August 31, 1995 |
Vibraphonist Terry Gibbs, who plays a very visible role at the West Coast Jazz Party this holiday weekend, thinks he's discovered a winning similarity among those groups and individuals scheduled to play. "They all play toe-tappin' music," he explains in a phone call from Los Angeles. "Anybody who likes good, swingin' jazz is not going to be disappointed. It's not going to be like some of those festivals where you have one real jazz band followed by some fusion band or something like that.
December 4, 1993 |
Even before Gene Harris entered kindergarten, he'd been drawn into the world of jazz. Born in Benton Harbor, Mich., he spent his earliest years in his family's apartment above the home of a local musician. Remembering those days recently, he explained the fascination he had with the sounds that bubbled up from downstairs. "Our neighbor was a trumpet player and would bring his band in to rehearse every day," Harris recalled on the phone from Boise, Ida., where he lives now.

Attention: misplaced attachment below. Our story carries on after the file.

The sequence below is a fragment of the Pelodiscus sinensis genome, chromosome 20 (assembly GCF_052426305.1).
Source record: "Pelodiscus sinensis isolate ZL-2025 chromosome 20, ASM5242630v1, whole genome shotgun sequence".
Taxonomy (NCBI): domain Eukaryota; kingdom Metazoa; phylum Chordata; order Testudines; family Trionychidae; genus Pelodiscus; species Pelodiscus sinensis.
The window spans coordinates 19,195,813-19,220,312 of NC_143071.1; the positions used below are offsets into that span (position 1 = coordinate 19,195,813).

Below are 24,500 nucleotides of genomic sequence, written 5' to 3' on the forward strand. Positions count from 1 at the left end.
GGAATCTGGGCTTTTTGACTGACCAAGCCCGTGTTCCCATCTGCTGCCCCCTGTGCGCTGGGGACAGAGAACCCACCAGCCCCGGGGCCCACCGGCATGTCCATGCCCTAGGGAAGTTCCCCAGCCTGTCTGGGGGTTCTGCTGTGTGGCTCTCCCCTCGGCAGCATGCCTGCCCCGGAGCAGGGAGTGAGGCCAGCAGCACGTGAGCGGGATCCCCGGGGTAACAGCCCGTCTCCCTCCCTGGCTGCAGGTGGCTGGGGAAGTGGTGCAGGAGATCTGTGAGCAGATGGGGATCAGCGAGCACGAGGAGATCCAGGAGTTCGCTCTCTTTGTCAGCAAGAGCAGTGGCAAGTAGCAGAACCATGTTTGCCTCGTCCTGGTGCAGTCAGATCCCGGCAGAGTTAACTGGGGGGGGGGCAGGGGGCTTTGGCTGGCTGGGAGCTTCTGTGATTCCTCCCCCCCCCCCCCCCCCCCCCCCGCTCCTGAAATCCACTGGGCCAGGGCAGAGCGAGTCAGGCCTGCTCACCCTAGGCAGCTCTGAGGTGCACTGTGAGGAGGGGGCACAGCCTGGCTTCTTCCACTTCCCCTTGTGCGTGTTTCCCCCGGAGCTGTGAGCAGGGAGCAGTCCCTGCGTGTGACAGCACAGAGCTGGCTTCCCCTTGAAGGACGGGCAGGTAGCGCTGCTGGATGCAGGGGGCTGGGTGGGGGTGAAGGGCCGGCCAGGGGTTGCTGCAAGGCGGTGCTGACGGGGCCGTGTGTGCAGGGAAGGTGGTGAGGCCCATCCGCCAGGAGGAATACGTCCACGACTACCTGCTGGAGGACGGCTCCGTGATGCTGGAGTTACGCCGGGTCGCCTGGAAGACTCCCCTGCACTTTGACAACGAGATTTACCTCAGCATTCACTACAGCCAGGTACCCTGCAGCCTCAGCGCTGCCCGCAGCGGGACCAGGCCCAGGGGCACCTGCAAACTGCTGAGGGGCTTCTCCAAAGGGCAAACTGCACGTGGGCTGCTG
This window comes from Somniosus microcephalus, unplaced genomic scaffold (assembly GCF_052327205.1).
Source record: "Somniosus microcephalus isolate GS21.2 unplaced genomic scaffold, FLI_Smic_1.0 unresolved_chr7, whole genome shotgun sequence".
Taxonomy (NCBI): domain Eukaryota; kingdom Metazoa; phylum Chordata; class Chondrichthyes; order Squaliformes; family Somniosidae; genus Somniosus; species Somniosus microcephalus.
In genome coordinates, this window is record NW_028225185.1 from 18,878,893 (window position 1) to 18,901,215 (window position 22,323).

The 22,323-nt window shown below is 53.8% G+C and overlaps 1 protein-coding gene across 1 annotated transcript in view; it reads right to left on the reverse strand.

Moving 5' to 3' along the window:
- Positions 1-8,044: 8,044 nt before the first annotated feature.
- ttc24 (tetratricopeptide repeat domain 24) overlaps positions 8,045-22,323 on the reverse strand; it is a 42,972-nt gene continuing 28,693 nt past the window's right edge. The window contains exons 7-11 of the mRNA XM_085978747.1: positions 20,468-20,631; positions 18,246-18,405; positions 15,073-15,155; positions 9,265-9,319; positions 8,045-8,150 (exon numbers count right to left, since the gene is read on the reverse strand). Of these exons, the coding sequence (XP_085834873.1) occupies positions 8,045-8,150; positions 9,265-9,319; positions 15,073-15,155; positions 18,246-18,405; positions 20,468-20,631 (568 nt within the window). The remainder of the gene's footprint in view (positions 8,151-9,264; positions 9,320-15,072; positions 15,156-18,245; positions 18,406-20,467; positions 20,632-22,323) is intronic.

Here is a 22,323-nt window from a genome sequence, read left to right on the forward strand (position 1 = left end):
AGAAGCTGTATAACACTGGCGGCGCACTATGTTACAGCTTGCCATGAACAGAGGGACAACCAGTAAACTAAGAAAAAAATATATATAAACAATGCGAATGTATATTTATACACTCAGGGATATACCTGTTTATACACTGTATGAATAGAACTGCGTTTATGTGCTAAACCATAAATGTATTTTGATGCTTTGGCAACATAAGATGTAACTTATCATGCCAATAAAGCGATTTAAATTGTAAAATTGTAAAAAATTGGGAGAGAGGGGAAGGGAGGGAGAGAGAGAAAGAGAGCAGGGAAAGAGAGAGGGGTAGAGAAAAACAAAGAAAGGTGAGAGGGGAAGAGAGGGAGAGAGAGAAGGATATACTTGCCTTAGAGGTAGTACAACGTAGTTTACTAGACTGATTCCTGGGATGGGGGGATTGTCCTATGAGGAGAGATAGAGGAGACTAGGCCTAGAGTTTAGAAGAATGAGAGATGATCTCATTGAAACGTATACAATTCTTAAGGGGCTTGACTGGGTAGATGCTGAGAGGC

June 11, 1999 |
Sometimes a label like "jazz guitarist" doesn't tell the whole story. When Portland-based guitarist John Stowell played Restaurant Kikuya in Huntington Beach on Wednesday with bassist Luther Hughes and drummer Paul Kreibich, he transcended that job description with classical execution, involved harmonics and an alternative read on lyricism. The tunes, standards familiar to the crowd, came from a somewhat different place than the jazz lineage that produced Charlie Christian and Wes Montgomery.
November 28, 1998 |
Where can you bounce between rooms filled with the sounds of big band and country, swingin' jazz and chamber music, a steel drum ensemble and a Dixieland band? At Bash '98, the Orange County Musicians' Assn. festival, that's where. This 27th annual fund-raiser, benefiting the organization's emergency relief fund and scholarship programs, will be held Sunday at the Doubletree Hotel Orange County Airport. There, 389 musicians will play on six different bandstands.
October 9, 1992 |
Don Rader can blame it all on be-bop. The colorful, complex yet very lyrical style of jazz that originated in the '40s with saxman Charlie Parker, pianist Bud Powell and trumpeters Fats Navarro and Dizzy Gillespie has been responsible for inspiring countless musicians. Rader is among those who'll tell you that "be-bop was, and is, my roots."